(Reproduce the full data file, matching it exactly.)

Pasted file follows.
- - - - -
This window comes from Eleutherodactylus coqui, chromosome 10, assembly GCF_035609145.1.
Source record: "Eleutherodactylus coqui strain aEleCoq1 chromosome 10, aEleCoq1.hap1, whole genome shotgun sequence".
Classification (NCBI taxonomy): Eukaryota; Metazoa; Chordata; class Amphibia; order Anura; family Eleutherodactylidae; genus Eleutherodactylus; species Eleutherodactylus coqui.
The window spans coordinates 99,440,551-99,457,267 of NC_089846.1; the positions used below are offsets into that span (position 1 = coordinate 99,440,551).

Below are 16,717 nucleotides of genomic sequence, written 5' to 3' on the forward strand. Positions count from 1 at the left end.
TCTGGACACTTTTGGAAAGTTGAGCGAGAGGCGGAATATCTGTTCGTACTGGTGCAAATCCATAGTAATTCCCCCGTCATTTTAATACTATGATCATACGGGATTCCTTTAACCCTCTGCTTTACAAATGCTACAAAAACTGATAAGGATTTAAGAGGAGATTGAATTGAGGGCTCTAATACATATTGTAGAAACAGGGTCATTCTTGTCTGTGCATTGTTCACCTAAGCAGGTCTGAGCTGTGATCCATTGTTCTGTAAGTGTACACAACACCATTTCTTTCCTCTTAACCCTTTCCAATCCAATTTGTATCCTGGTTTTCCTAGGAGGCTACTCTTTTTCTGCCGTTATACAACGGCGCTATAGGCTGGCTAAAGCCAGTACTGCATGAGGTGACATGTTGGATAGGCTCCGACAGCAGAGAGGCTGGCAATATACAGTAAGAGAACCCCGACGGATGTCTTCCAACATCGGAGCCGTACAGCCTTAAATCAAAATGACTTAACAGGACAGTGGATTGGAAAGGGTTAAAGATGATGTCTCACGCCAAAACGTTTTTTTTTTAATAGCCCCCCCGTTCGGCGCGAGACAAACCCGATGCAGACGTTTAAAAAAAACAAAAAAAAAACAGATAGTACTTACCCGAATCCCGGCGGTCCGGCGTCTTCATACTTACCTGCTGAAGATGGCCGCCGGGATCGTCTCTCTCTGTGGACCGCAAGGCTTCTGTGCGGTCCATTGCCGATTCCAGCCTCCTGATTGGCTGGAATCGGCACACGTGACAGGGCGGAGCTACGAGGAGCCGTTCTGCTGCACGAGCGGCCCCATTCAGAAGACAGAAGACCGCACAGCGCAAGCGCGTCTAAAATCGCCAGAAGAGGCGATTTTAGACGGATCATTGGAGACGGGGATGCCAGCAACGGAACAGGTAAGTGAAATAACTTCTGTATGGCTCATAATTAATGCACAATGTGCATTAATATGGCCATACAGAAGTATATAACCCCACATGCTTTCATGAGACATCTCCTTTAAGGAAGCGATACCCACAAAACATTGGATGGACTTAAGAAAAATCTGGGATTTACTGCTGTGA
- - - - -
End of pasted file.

This window comes from Eleutherodactylus coqui, chromosome 10, assembly GCF_035609145.1.
Source record: "Eleutherodactylus coqui strain aEleCoq1 chromosome 10, aEleCoq1.hap1, whole genome shotgun sequence".
Classification (NCBI taxonomy): Eukaryota; Metazoa; Chordata; class Amphibia; order Anura; family Eleutherodactylidae; genus Eleutherodactylus; species Eleutherodactylus coqui.
The window spans coordinates 99,440,551-99,457,267 of NC_089846.1; the positions used below are offsets into that span (position 1 = coordinate 99,440,551).

Below are 16,717 nucleotides of genomic sequence, written 5' to 3' on the forward strand. Positions count from 1 at the left end.
TCTGGACACTTTTGGAAAGTTGAGCGAGAGGCGGAATATCTGTTCGTACTGGTGCAAATCCATAGTAATTCCCCCGTCATTTTAATACTATGATCATACGGGATTCCTTTAACCCTCTGCTTTACAAATGCTACAAAAACTGATAAGGATTTAAGAGGAGATTGAATTGAGGGCTCTAATACATATTGTAGAAACAGGGTCATTCTTGTCTGTGCATTGTTCACCTAAGCAGGTCTGAGCTGTGATCCATTGTTCTGTAAGTGTACACAACACCATTTCTTTCCTCTTAACCCTTTCCAATCCAATTTGTATCCTGGTTTTCCTAGGAGGCTACTCTTTTTCTGCCGTTATACAACGGCGCTATAGGCTGGCTAAAGCCAGTACTGCATGAGGTGACATGTTGGATAGGCTCCGACAGCAGAGAGGCTGGCAATATACAGTAAGAGAACCCCGACGGATGTCTTCCAACATCGGAGCCGTACAGCCTTAAATCAAAATGACTTAACAGGACAGTGGATTGGAAAGGGTTAAAGATGATGTCTCACGCCAAAACGTTTTTTTTTTAATAGCCCCCCCGTTCGGCGCGAGACAAACCCGATGCAGACGTTTAAAAAAAACAAAAAAAAAACAGATAGTACTTACCCGAATCCCGGCGGTCCGGCGTCTTCATACTTACCTGCTGAAGATGGCCGCCGGGATCGTCTCTCTCTGTGGACCGCAAGGCTTCTGTGCGGTCCATTGCCGATTCCAGCCTCCTGATTGGCTGGAATCGGCACACGTGACAGGGCGGAGCTACGAGGAGCCGTTCTGCTGCACGAGCGGCCCCATTCAGAAGACAGAAGACCGCACAGCGCAAGCGCGTCTAAAATCGCCAGAAGAGGCGATTTTAGACGGATCATTGGAGACGGGGATGCCAGCAACGGAACAGGTAAGTGAAATAACTTCTGTATGGCTCATAATTAATGCACAATGTGCATTAATATGGCCATACAGAAGTATATAACCCCACATGCTTTCATGAGACATCTCCTTTAAGGAAGCGATACCCACAAAACATTGGATGGACTTAAGAAAAATCTGGGATTTACTGCTGTGA